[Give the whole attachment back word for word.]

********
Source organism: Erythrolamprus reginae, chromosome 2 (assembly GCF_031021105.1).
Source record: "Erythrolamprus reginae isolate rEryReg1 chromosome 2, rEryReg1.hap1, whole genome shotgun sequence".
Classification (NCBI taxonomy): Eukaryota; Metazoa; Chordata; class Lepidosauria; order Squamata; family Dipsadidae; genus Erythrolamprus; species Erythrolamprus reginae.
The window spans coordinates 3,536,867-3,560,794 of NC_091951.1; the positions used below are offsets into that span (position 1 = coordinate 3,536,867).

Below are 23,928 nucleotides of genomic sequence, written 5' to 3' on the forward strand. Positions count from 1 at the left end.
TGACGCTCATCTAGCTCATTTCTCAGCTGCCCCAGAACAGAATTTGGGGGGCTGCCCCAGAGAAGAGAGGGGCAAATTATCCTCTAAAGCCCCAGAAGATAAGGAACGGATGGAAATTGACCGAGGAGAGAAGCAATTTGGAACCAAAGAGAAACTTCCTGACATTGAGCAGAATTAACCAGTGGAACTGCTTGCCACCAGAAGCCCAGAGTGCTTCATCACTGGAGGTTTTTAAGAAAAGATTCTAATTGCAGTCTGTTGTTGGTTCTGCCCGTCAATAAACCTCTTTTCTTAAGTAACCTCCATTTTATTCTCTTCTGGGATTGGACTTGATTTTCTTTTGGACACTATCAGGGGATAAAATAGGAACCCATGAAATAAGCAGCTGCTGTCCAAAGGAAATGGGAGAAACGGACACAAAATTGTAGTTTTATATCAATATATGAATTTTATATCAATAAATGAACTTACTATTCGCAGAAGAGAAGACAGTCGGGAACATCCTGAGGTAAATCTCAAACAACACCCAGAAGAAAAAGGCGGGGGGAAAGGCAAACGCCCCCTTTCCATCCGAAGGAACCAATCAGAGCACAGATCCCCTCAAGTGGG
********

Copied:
Source organism: Erythrolamprus reginae, chromosome 2 (assembly GCF_031021105.1).
Source record: "Erythrolamprus reginae isolate rEryReg1 chromosome 2, rEryReg1.hap1, whole genome shotgun sequence".
Classification (NCBI taxonomy): Eukaryota; Metazoa; Chordata; class Lepidosauria; order Squamata; family Dipsadidae; genus Erythrolamprus; species Erythrolamprus reginae.
The window spans coordinates 3,536,867-3,560,794 of NC_091951.1; the positions used below are offsets into that span (position 1 = coordinate 3,536,867).

Below are 23,928 nucleotides of genomic sequence, written 5' to 3' on the forward strand. Positions count from 1 at the left end.
TGACGCTCATCTAGCTCATTTCTCAGCTGCCCCAGAACAGAATTTGGGGGGCTGCCCCAGAGAAGAGAGGGGCAAATTATCCTCTAAAGCCCCAGAAGATAAGGAACGGATGGAAATTGACCGAGGAGAGAAGCAATTTGGAACCAAAGAGAAACTTCCTGACATTGAGCAGAATTAACCAGTGGAACTGCTTGCCACCAGAAGCCCAGAGTGCTTCATCACTGGAGGTTTTTAAGAAAAGATTCTAATTGCAGTCTGTTGTTGGTTCTGCCCGTCAATAAACCTCTTTTCTTAAGTAACCTCCATTTTATTCTCTTCTGGGATTGGACTTGATTTTCTTTTGGACACTATCAGGGGATAAAATAGGAACCCATGAAATAAGCAGCTGCTGTCCAAAGGAAATGGGAGAAACGGACACAAAATTGTAGTTTTATATCAATATATGAATTTTATATCAATAAATGAACTTACTATTCGCAGAAGAGAAGACAGTCGGGAACATCCTGAGGTAAATCTCAAACAACACCCAGAAGAAAAAGGCGGGGGGAAAGGCAAACGCCCCCTTTCCATCCGAAGGAACCAATCAGAGCACAGATCCCCTCAAGTGGG